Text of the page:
When we got up in the morning, the weather looked ominous. A consistent heavy drizzle greeted us. But the rain had totally stopped by 8 am and the sky cleared. We could afford to start late as we would be traveling on ponies. We had some light breakfast and started off at around 8:30 am. We had hired pithoos for the kids @Rs.540/- for the round trip. It would be impossible for the kids to ride a pony alone, neither it would be easy for an elder to travel with a kid.

Charges per pony was Rs.340/- one way. This includes a charge of Rs.40/- levied by the Eco Development Committee, Bhyundar. I asked the person as to what is charge for. The stark reply was that ‘Environment Tax’ This tax is levied on every traveler on pony or palki or pithoo, but not for those on foot. Given the large number of visitors, they must be collecting a good sum, but how they utilize the money is not exactly known. I could see some sweepers wearing EDC uniform along the trek sweeping the horse dung off the road. However, the same fellows will double up as beggars asking you to give them something on your return journey. The begging is more in the style of darwans keeping alive the British legacy – salute and then beg. You do not normally see beggars on Sikh pilgrim sites.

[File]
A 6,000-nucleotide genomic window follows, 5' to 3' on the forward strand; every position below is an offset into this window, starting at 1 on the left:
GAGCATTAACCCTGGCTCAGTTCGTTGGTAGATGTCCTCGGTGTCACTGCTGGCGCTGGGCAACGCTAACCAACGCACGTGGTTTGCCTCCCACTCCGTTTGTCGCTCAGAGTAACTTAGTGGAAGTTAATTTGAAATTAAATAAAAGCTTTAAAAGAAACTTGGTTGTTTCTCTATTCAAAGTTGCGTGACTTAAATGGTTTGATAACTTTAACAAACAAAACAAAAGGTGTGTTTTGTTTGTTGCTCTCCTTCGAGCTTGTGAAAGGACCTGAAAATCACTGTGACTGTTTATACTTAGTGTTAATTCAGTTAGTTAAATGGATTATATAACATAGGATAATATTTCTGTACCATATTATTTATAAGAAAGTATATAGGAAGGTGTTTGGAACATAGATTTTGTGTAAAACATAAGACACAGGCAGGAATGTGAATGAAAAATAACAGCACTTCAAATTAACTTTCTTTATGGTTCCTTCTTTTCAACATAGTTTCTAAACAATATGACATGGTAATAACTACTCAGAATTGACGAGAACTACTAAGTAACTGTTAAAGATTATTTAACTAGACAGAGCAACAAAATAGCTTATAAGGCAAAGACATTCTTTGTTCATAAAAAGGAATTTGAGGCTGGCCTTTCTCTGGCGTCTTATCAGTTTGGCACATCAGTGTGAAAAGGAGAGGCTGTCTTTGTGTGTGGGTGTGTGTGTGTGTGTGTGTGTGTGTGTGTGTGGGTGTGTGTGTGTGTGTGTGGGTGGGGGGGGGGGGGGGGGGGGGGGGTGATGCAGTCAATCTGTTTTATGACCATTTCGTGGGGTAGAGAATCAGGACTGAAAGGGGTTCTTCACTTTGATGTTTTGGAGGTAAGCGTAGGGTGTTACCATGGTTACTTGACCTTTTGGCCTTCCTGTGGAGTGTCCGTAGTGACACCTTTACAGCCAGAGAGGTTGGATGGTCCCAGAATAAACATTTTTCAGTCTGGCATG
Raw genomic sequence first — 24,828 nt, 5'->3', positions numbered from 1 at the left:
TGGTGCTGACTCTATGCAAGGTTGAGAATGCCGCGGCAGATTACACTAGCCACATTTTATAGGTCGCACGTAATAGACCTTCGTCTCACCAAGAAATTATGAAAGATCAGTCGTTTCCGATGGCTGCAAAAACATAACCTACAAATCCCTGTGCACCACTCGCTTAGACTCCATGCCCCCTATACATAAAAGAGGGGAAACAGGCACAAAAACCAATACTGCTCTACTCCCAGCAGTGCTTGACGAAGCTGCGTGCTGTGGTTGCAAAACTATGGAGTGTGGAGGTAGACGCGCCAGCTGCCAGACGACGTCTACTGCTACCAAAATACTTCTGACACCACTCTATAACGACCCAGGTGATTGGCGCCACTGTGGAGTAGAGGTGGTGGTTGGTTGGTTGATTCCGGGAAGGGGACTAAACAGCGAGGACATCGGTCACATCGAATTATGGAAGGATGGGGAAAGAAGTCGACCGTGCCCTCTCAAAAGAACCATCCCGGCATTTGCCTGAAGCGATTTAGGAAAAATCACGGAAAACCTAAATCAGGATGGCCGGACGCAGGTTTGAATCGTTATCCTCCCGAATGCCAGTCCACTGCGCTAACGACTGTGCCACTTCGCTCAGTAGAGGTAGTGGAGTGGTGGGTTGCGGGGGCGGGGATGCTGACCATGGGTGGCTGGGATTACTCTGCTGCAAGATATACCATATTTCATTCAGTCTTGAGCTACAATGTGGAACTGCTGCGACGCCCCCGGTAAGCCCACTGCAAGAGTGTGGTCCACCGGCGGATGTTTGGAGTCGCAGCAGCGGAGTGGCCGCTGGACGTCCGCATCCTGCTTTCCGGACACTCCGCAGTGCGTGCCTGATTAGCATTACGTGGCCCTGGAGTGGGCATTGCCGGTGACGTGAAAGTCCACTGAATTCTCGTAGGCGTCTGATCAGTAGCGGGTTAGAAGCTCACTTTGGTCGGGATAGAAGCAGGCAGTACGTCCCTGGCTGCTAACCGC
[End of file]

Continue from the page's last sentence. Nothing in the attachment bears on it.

While trekking a steep climb is arduous, riding a mule on a rocky trek is no fun either. You feel the constant stub on your spine. Despite the discomfort, we could easily go past those devout and brave who had started probably around 5:30 or 6 am in the morning, braving the rains. The climb is really stiff. It was all the way up without any let off. 4000 feet climb is to be covered over 7 km. It was easy to observe that the percentage of people on ponies easily outnumber those on foot on this second leg of trek. I really appreciated those brave people huffing puffing their way up. Some out of compulsion, but some out of sheer devotion. Being non- Sikhs, we probably were among those few exceptions who were going there as a tourist. But you call it a destiny that we all were traveling to Hemkund despite it was not in the itinerary of of my co-traveller's family.

It took us about 3 hours to reach Hemkund Sahib, the revered holy shrine of Sikhs. It is said that Guru Govind Singh had attained enlightment here in his previous birth. It takes about 6 hours to reach there on foot from Ghangaria, i.e., almost @1 km per hour. One should appreciate the effort of people who had constructed the shrines at 14000 feet. The shrine is located on the bank of the lake or sarovar surrounded by seven peaks. There also is Hindu temple dedicated to Laxman, the brother of Lord Rama. Laxman also supposed to have done penance here. The place remains buried under several feet of snows for most of the year.